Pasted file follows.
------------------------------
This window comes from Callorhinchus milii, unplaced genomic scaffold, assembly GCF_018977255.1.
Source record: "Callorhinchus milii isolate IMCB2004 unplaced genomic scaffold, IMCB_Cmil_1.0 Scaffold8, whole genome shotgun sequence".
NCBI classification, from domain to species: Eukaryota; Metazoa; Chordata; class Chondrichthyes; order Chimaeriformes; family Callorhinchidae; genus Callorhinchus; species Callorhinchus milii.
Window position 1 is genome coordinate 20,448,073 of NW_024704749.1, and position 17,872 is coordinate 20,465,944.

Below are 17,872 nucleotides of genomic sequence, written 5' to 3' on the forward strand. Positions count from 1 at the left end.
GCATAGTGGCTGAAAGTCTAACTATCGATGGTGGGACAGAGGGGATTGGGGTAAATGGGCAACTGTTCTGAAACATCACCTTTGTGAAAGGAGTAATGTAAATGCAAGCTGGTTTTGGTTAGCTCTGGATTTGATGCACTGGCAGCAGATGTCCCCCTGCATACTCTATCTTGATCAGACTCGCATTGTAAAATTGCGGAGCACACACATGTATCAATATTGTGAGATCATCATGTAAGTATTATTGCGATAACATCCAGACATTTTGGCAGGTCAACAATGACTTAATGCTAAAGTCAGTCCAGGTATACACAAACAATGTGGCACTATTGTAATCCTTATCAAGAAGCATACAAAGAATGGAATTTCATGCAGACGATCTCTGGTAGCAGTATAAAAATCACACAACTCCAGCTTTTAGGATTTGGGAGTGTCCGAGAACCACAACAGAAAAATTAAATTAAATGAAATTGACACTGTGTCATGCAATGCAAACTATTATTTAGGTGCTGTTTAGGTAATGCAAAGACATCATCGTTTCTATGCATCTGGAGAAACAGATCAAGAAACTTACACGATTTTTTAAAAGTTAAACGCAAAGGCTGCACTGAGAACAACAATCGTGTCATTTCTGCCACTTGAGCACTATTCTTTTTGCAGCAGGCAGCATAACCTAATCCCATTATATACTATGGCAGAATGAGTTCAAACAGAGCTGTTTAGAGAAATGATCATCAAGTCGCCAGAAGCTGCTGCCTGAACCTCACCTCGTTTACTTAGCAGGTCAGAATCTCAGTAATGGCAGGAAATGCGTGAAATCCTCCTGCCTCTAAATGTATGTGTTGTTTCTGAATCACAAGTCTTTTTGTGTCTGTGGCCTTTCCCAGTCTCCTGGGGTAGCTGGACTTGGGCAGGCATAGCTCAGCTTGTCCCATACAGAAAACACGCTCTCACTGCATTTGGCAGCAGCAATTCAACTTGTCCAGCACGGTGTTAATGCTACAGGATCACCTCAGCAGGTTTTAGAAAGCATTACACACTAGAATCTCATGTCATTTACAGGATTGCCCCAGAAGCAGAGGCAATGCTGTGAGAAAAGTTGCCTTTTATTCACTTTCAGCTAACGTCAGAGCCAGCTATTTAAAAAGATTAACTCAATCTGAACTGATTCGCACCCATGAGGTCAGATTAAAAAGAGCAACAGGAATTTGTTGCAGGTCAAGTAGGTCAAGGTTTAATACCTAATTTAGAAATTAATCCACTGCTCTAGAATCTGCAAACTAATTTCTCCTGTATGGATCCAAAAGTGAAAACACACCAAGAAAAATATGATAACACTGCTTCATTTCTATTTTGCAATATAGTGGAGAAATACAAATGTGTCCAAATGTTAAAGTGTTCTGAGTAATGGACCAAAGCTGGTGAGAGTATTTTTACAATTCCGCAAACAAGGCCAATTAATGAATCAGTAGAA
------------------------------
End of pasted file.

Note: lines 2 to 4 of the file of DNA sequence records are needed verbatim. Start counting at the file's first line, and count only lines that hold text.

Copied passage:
Source record: "Callorhinchus milii isolate IMCB2004 unplaced genomic scaffold, IMCB_Cmil_1.0 Scaffold8, whole genome shotgun sequence".
NCBI classification, from domain to species: Eukaryota; Metazoa; Chordata; class Chondrichthyes; order Chimaeriformes; family Callorhinchidae; genus Callorhinchus; species Callorhinchus milii.
Window position 1 is genome coordinate 20,448,073 of NW_024704749.1, and position 17,872 is coordinate 20,465,944.